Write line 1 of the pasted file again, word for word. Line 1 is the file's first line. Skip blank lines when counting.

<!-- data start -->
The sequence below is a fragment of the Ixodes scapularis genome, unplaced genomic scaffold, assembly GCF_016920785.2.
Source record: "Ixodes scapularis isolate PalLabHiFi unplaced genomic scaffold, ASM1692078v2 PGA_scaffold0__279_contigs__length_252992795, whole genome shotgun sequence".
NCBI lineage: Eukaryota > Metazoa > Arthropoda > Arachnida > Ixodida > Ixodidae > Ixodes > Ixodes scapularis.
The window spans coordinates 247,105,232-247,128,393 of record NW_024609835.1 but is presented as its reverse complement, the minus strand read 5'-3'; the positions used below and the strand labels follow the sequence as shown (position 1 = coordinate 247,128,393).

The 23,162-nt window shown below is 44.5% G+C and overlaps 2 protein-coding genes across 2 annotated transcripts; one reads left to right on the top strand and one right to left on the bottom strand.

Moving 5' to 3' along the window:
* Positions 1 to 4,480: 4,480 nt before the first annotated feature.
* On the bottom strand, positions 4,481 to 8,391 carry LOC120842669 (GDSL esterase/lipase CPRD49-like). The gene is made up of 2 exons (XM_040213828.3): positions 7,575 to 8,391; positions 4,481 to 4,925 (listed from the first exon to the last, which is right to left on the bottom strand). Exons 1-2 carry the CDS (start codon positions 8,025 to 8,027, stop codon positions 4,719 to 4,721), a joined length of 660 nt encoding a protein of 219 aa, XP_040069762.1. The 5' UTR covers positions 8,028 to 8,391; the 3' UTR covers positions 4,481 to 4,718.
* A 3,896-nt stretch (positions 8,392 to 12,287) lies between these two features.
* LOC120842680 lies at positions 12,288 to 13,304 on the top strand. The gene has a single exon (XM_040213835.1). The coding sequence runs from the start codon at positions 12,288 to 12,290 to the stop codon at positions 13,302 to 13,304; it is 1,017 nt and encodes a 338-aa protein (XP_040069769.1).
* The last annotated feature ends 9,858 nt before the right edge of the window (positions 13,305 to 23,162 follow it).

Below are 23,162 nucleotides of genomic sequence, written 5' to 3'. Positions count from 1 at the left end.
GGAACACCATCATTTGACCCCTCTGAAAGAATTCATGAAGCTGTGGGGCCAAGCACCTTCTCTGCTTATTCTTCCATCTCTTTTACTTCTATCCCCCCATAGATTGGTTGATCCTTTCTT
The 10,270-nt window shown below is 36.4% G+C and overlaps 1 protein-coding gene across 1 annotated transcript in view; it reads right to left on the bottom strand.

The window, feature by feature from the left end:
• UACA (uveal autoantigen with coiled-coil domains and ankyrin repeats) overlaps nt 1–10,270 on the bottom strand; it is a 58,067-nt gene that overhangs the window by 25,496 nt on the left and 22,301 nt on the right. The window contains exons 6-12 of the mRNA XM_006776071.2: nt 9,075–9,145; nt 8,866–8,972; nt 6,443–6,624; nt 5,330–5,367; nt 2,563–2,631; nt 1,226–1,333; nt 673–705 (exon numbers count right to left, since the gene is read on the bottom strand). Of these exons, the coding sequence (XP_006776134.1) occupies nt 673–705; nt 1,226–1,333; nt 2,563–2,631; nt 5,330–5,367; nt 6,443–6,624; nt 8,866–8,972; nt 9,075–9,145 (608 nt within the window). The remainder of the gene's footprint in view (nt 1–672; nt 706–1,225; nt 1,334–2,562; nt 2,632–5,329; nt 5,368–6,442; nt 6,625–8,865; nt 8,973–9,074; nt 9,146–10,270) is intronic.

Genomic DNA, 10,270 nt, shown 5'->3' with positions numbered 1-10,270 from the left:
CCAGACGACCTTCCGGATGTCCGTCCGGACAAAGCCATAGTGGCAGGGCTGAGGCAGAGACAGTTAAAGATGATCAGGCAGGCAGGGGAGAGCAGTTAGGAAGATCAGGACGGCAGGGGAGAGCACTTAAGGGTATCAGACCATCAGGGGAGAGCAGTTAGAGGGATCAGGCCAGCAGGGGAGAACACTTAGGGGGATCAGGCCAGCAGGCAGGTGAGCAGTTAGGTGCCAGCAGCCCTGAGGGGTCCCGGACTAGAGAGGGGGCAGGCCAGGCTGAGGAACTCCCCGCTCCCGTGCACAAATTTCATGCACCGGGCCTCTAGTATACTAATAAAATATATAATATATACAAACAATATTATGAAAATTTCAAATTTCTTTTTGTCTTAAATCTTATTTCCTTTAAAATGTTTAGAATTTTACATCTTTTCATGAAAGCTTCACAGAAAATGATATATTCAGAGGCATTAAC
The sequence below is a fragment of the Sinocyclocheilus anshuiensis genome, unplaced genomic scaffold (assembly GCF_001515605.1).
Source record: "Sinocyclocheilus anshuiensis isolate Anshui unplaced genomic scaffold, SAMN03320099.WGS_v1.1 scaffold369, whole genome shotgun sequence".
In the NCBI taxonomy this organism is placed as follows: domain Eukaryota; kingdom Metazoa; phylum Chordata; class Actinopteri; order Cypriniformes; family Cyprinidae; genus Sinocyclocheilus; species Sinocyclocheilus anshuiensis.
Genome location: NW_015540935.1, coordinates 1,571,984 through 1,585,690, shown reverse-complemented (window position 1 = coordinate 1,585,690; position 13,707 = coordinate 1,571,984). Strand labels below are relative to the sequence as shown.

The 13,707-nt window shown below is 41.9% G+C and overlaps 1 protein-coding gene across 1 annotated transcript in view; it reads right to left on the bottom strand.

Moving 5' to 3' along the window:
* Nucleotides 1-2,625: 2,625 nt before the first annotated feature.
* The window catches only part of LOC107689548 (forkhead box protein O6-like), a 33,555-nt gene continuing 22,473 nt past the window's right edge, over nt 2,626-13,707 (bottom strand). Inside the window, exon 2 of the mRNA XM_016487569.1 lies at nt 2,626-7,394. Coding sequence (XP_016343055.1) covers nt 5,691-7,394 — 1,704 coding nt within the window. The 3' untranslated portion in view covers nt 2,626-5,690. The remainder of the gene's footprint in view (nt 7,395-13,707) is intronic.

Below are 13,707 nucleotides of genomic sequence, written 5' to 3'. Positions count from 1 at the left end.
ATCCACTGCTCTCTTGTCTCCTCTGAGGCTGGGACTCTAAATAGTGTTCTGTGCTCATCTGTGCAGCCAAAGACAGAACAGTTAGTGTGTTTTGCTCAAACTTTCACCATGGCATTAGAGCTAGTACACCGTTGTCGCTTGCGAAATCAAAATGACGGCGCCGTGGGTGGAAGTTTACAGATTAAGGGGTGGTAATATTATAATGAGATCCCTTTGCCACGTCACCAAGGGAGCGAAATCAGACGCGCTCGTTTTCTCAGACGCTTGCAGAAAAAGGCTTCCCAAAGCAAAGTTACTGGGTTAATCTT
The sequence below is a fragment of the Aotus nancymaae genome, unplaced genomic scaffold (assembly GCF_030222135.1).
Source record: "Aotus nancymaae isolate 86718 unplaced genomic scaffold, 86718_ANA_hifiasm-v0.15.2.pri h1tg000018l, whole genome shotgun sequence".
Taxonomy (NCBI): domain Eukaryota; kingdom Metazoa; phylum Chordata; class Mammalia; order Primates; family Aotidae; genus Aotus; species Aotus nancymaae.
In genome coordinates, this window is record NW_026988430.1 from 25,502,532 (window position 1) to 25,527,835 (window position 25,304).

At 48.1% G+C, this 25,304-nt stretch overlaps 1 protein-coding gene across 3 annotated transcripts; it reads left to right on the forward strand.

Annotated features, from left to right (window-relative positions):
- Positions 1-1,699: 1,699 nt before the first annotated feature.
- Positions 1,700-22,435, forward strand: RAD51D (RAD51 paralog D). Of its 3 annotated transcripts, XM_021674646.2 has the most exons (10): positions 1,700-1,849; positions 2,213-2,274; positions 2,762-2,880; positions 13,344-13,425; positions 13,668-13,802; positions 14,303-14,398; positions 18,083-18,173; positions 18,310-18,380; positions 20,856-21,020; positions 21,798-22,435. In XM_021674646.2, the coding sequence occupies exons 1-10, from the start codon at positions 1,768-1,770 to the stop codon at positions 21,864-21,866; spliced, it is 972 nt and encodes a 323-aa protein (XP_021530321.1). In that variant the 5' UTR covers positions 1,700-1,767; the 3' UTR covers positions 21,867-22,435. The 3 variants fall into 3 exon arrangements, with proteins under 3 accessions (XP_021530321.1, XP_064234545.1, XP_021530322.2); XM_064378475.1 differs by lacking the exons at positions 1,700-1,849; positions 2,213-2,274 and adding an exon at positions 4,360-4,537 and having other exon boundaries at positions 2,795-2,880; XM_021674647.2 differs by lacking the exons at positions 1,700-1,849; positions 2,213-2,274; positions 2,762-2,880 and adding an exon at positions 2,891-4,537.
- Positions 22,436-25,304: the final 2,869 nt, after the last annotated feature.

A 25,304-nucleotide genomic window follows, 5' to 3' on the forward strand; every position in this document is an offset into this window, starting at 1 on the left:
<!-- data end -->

The sequence below is a fragment of the Ixodes scapularis genome, unplaced genomic scaffold, assembly GCF_016920785.2.